A Street sign of the times
Is it a sign of the times that Alison Hutchinson used to run Kensington mortgages as managing director while her replacement under the new Investec regime, Keith Street, has the title of head of Kensington? Prior to his appointment at the beginning of March, Street (pictured right) was director of sales at Kensington for six years. According to Kensington’s PR team, “with nearly 20 years in the mortgage industry”, he has “all the experience and expertise necessary to lead the lender through the current trading environment and take advantage of market recovery”.
The appointment is part of the continuing integration of Kensington with Investec. Thus, while Street will have direct responsibility for sales, marketing, new business operations, underwriting, customer management and IT, other elements of the business, such as treasury, legal and compliance, HR and finance, are being integrated within Investec.
Street acknowledged the market was going through hard times but added that the business had taken steps to develop products, introduce a case booking system and launch a distribution panel to adapt to the current conditions. “So you can be sure that when conditions do improve, Kensington will be right there at the forefront of the specialist mortgage market,” he declared.
Hoping for quit on the Northern front?
Another sign of the times is the way news of what happened to the Financial Services Authority’s supervisory team that looked after Northern Rock eventually became public.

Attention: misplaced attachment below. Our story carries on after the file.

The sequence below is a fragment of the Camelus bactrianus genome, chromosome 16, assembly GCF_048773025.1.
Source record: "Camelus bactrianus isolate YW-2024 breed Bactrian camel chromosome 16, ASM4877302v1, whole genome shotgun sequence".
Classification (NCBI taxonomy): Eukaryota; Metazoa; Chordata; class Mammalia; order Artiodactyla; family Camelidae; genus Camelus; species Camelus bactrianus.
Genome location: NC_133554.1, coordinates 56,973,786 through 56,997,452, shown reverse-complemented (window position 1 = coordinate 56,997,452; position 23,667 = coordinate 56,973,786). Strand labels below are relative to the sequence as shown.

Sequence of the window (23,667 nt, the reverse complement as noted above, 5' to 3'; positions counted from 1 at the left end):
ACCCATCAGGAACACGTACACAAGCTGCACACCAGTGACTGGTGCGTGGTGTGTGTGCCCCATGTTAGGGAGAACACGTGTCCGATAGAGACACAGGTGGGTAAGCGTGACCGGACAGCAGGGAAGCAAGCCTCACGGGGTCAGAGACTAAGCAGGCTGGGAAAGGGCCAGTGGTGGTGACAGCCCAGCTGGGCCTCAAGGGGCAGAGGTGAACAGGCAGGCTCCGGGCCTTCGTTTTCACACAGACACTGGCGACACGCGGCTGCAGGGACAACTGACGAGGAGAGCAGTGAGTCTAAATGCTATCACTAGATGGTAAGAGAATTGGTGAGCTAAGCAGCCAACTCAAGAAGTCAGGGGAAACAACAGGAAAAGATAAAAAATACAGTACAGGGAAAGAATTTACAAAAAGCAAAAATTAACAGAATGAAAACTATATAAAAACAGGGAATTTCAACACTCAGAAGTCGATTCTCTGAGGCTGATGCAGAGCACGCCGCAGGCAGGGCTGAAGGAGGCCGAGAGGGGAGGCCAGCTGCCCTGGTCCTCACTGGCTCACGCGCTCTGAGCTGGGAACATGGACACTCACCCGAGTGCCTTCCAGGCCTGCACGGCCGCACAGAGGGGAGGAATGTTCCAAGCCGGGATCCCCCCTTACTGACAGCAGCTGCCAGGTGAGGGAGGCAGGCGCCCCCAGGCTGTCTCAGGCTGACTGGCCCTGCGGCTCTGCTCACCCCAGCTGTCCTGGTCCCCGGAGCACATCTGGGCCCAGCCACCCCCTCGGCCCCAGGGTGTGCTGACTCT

Actually, not that much has happened to them, although five of the seven have quit. But we wouldn’t have known even that if The Times hadn’t invoked the Freedom of Information Act to find out.
According to its news report on 10 March, none of the departing FSA officials appears to have been dismissed, because none had been paid compensation. The report suggested that one leader of the regulator’s Northern Rock team took his leave after being passed over for promotion.
The report said the seven unnamed officials worked on the Rock in the 19 months before its disaster. “Some were thought to have left the FSA before the catastrophe, and high turnover of FSA staff may have been one of the reasons for the failings. Northern Rock had not been the subject of a full supervisory health check for 18 months when it imploded, the FSA admitted to MPs.”
The price of failure
Not quite contrary to our theme of sign of the times is an illustration of the wages of failure these days. This concerns the exit from the FSA of Clive Briault. He is the only high profile regulator connected with the fall of the Rock to get the chop, albeit with a £380,000 payoff to cushion the blow and a commensurate pension pot to boot.
Briault who is to leave the FSA “by mutual agreement at the end of April”, headed the authority’s division responsible for regulating banks and just last year was being tipped as a possible contender to replace John Tiner for top job as chief executive that eventually went to Hector Sants.
David Kenmir is to take on Briault’s role as managing director of the retail business unit, in an acting capacity. The post is also being advertised externally and internally. Kathleen Reeves, HR director, is taking on Kenmir’s current role as chief operating officer, also in an acting capacity.
Putting its house in order